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Strandberg: Solidarity for sale: Corporate social responsibility and news-jacking in global advertising during the covid-19 pandemic
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Michael Chesnut
Jun 16, 2021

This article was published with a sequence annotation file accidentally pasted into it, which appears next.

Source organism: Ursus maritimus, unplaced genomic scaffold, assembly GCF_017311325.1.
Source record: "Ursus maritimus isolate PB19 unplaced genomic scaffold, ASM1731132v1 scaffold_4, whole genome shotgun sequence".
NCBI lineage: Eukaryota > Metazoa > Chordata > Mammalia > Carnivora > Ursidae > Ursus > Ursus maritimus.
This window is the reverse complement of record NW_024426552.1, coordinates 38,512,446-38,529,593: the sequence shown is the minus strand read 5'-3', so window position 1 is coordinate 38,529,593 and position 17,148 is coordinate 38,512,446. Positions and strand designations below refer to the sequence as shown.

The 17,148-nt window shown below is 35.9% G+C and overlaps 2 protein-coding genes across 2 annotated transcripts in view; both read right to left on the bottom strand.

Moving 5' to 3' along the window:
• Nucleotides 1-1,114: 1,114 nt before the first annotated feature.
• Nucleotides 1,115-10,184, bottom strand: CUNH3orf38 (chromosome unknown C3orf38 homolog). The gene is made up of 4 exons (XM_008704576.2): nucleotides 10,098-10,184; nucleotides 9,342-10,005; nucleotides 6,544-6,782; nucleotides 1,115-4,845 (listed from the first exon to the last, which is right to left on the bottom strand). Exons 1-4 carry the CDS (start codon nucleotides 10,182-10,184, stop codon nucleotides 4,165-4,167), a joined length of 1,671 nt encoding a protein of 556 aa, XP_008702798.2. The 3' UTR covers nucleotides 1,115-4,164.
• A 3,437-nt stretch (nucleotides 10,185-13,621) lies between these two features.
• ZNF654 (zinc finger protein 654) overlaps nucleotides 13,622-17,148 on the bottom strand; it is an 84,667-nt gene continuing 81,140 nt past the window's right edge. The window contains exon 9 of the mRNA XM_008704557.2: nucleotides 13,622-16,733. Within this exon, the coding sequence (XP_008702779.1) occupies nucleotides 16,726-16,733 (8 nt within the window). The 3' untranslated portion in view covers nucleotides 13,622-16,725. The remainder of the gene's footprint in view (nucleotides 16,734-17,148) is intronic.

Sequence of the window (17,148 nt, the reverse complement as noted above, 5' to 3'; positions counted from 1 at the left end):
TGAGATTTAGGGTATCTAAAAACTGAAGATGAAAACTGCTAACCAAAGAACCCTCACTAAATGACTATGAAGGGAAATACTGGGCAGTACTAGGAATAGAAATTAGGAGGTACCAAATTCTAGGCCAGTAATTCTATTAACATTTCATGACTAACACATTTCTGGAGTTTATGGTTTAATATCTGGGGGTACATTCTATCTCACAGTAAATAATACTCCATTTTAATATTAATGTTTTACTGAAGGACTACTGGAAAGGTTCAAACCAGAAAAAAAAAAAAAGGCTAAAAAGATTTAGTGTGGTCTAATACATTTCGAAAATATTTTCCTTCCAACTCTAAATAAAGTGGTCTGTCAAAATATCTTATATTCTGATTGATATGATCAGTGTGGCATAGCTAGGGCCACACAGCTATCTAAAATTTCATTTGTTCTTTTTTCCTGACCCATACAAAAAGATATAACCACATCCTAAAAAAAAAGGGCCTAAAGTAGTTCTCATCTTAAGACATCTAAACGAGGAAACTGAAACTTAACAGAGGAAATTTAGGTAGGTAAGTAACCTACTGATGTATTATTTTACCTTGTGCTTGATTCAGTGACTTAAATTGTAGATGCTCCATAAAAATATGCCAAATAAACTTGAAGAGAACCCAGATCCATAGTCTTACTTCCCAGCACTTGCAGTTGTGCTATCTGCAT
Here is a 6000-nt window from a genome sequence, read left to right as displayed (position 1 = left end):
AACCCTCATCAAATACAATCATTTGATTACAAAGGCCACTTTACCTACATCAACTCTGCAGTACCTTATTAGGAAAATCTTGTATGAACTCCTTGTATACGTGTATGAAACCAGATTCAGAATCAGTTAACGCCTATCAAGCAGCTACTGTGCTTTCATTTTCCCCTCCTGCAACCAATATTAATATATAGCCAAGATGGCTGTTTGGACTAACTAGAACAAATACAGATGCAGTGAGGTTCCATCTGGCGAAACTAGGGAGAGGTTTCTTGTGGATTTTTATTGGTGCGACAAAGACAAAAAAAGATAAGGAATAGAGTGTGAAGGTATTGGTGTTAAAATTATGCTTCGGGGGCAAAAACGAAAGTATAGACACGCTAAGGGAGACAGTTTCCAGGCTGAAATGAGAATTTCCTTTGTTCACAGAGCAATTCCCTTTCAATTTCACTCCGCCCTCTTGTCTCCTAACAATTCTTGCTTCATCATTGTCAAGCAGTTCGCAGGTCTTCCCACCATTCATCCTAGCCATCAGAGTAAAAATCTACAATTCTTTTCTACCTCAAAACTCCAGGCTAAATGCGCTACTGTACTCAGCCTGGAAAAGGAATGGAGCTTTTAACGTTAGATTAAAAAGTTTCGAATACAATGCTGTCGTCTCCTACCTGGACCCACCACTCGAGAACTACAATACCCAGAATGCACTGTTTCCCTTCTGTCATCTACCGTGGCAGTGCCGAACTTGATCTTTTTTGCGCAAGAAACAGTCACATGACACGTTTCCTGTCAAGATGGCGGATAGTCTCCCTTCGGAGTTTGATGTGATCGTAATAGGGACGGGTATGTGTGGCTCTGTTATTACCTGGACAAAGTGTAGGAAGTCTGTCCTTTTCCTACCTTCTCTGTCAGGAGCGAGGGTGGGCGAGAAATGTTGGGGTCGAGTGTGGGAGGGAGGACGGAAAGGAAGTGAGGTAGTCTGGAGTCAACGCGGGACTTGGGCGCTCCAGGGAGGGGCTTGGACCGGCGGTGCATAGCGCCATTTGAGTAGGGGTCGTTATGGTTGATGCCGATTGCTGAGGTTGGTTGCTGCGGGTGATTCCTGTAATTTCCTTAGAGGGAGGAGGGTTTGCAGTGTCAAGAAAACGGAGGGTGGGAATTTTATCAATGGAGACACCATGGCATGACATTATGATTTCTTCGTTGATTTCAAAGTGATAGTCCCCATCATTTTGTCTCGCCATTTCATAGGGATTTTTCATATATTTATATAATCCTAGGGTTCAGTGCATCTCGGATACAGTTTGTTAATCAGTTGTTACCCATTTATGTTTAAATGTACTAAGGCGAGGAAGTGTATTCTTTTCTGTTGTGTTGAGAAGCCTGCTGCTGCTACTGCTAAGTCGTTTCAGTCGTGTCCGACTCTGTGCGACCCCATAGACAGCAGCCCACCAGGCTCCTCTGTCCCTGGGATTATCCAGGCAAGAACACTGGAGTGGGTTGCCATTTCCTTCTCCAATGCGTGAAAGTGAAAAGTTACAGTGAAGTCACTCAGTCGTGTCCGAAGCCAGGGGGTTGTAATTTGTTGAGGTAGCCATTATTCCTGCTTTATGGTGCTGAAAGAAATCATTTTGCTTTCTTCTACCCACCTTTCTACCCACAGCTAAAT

Thank you for a very interesting presentation, for introducing me to the word 'newsjacking', and for getting me thinking about how messages of mask wearing and social distancing may be more or less acceptable in different types of corporate messaging or advertising. These are really interesting issues to me! While watching your presentation I found myself thinking about the 'Steak-umm' Twitter account which is noted for being the corporate Twitter account of a business that sells a thinly sliced meat product and, more importantly, a Twitter account which extensively discusses how corporate media manipulates public opinion in many ways, including corporate Twitter accounts that are personable and funny such as itself. In essence it seems to newsjack scholarly discussions of corporate media as a means of raising awareness of this brand. It was even recently retweeted by the Baltimore City Health Department with a tweet about health departments being inspired by this account. I was wondering if you saw any COVID-19 corporate signage that played with some level of corporate self-awareness or feigned self-awareness; signs that say 'we know we're just a big global corporation just trying to sell some product, but regardless everyone should wear a mask'. This also has me thinking a bit about the limits of newsjacking as a concept or if a particular discourse, media criticism in this example, can be newsjacked over the long term or if another concept is needed here. I suppose it also has me wondering if any differences were seen between advertising done by larger companies and that done by smaller companies, which might be willing to risk a more unusual approach to COVID-19 messaging as with company behind the Steak-umm account.